When ideology trumps ethics

In an attempt to preclude accusations of snarkiness, I'll refrain here from asking why the higher professions have found it necessary to develop and publish elaborate canons of moral and behavioral ethics for mandatory compliance by members while plying their various trades. I'll simply note that the productive professions have done just that, while the political profession-ideologues and pragmatists, active politicians and passive commentators-has not.

Thus, members of the California bar are required not to withhold evidence which, if released to the opposition, might damage their own chances for a courtroom victory. I'd guess that the rule was put in place because "winning trumps everything" barristers might otherwise do just that sort of withholding and prior reliance on idealistic notions of conscience hadn't worked without a printed rule. This now appears in the California Code of Judicial Ethics: Canon 3D. It identifies seven categories of egregious lawyer conduct.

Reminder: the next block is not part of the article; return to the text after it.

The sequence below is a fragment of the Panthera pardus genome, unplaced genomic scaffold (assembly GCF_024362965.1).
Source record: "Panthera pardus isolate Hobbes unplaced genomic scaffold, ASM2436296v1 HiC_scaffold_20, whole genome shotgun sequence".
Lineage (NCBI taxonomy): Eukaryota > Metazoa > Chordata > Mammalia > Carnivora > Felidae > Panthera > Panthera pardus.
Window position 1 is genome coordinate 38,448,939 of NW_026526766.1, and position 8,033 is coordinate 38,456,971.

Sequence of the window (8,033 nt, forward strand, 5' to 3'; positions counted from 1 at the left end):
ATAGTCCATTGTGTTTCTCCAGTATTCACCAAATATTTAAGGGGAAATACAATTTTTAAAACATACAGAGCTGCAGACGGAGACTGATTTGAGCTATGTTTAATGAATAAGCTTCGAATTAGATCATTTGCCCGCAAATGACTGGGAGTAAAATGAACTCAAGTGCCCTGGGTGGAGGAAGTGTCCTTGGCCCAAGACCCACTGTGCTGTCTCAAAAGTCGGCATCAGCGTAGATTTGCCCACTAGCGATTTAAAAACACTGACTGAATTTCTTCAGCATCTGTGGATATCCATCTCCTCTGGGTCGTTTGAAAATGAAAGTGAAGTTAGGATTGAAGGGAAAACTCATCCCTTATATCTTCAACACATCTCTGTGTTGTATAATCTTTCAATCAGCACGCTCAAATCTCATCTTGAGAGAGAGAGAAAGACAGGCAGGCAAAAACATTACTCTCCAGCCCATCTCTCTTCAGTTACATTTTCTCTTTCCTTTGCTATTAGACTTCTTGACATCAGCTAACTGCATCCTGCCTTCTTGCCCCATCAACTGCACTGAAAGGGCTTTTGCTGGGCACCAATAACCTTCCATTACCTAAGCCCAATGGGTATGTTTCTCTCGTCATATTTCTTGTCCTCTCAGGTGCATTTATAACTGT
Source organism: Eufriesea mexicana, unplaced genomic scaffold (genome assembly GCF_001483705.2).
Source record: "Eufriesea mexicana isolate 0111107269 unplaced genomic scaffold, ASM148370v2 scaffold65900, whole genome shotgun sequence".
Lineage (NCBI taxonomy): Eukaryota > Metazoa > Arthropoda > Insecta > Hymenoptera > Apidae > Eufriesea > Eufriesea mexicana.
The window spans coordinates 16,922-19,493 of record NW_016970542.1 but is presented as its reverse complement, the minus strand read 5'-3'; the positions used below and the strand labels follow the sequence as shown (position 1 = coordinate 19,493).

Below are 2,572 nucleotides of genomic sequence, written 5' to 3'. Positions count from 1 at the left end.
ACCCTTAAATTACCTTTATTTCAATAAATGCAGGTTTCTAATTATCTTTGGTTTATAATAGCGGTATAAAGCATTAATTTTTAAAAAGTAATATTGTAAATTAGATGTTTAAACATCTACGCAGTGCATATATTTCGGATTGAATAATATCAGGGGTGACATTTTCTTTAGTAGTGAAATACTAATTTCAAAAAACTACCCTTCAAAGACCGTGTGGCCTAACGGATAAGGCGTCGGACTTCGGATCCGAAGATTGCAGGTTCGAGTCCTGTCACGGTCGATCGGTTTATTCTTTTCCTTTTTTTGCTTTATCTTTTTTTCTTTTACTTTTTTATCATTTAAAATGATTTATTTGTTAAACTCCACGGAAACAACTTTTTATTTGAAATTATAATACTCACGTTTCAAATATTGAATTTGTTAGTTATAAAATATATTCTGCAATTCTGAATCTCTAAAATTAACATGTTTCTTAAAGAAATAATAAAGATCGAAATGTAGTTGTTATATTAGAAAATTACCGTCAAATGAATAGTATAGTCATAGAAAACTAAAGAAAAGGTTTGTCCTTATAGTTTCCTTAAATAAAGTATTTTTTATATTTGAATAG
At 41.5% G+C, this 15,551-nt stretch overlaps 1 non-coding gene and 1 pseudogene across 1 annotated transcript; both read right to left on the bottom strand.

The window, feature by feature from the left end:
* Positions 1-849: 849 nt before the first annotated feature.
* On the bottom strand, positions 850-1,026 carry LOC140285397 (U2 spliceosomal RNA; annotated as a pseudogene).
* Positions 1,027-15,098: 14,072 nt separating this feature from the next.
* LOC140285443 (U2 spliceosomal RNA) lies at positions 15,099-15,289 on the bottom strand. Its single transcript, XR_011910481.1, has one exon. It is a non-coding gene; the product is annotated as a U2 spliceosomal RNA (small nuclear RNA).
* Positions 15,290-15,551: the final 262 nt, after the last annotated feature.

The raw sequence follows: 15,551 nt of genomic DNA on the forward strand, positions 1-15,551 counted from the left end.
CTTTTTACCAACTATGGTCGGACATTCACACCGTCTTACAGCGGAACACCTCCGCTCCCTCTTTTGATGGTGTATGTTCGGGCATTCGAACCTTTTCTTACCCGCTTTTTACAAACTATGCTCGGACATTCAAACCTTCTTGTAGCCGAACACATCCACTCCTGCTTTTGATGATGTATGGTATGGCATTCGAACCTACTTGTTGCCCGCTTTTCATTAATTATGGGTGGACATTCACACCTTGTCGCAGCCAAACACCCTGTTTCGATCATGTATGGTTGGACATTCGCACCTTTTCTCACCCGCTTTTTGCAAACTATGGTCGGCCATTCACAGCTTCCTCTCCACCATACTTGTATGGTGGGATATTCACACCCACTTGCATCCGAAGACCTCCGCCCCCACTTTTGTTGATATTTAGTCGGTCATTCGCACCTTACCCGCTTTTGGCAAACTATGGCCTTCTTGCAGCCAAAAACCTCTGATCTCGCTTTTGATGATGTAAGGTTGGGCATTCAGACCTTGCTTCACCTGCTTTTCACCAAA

For example, item 4 of the California canon specifically proscribes "...Willful... withholding... exculpatory evidence... " Presumably, if item 4 weren't there, lawyers would do just that. Now, with rare exceptions, they don't. Having chosen not to adopt the written code, the political profession usually does.

Here's an example-

Drawing on a recent state-by-state income/wealth versus taxation study by the Washington-based Institute on Taxation and Economic Policy, the Vermont-based Public Assets Institute published a news release last week with this ITEP quote: "...The Vermont tax system already falls most heavily on the very poorest families in the state."

You can find this 130-page study-with its multi-color bar graphs showing percentage-of-income tax levels for all income quintiles for all states-on the ITEP website.

Vermont is shown with the bottom income quintile paying 8.2 percent of income and the fourth quintile (middle-income) category from $54 to $85K paying 9.2 percent (an ITEP fact about distribution of tax burden not deemed mentionable or reportable by PAI) while the top quintile pays an average 7.7 percent, lower than the bottom quintile, hence the PAI equality-based-outcome-seeking angst.

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